14 years later, Jeff is still going strong. He is currently the 1st National Vice President of the Society of American Magicians and is slated to become the 100th President of that organization in July of 2016. He performs between 300 and 350 shows per year in a variety of venues. He was also named the February 2014 Small Business of the Month by the Greater Omaha Chamber of Commerce.

Today, Jeff lives in Elkhorn with his orange jacket-hating wife, Tammy and their borderline-psycho Chihuahua, Daisy.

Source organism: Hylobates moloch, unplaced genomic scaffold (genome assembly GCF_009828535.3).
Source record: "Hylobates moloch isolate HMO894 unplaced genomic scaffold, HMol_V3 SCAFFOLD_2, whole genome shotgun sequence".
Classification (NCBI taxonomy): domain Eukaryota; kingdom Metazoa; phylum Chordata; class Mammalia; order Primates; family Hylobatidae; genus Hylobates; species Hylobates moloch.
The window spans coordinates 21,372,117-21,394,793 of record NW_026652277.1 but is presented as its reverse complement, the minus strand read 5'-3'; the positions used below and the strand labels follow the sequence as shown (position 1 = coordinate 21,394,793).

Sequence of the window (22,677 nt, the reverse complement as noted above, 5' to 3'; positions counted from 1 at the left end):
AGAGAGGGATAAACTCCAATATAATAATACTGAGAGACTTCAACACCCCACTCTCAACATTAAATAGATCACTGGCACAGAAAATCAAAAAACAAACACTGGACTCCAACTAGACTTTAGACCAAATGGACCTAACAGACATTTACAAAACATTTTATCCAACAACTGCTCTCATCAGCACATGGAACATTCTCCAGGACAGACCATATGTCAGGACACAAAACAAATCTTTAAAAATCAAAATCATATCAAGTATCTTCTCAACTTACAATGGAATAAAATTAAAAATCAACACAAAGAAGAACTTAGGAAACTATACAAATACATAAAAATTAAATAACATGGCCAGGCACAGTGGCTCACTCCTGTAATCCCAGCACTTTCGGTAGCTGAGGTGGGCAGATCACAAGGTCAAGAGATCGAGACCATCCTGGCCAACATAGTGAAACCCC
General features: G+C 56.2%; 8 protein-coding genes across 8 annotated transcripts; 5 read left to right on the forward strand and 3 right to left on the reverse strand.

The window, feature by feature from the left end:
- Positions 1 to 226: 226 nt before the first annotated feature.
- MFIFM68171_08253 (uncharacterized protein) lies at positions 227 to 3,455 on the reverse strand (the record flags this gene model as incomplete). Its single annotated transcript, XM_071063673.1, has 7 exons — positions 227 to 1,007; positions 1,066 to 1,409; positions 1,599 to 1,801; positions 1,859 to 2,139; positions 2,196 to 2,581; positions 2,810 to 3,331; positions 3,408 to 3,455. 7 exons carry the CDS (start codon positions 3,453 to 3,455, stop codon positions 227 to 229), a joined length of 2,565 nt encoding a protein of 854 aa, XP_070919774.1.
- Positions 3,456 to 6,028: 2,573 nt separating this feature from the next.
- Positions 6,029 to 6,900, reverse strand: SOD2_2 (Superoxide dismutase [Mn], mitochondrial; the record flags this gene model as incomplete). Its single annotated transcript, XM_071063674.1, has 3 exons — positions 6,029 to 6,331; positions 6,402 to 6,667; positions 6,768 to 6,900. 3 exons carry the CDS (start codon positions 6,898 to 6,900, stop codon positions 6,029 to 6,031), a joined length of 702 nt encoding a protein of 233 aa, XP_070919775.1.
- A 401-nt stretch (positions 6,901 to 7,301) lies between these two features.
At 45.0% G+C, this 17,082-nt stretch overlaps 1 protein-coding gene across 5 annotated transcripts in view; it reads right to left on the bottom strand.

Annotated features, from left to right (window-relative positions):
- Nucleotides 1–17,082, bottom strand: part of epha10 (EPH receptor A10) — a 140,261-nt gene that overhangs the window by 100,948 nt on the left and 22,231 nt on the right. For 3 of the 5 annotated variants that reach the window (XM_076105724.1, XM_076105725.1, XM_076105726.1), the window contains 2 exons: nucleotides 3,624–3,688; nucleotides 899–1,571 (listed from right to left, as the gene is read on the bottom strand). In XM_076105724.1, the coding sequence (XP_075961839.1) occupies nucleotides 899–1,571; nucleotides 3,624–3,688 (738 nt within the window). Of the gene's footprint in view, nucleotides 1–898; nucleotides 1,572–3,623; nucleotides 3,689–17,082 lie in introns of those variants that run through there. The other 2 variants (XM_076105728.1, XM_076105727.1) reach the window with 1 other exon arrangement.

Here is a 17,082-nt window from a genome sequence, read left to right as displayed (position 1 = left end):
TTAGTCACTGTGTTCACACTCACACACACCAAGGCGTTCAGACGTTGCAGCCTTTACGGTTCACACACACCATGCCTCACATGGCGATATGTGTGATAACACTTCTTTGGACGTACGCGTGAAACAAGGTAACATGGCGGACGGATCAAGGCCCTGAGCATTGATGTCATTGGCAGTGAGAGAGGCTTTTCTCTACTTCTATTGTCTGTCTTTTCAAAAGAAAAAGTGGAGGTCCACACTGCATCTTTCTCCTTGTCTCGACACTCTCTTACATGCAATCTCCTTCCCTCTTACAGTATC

He loves you all and hopes that you love him enough to check out his website, www.jeffquinnmagic.com. He’s also on Facebook, Twitter, Google+ and probably about another dozen social media sites that he’s forgotten about. After finding him online, hire him. Or if you can’t hire him, find someone who can. Looking for something for your kid’s birthday? Hire Jeff Quinn and you’ll be the favorite parent. Get your company to hire Jeff for a corporate event or holiday party and you’re bound to get that corner office. Hire Jeff for your town’s fair or festival and they’ll make you the next mayor. Chances are really good all of that could potentially maybe kind of happen. And that’s a promise.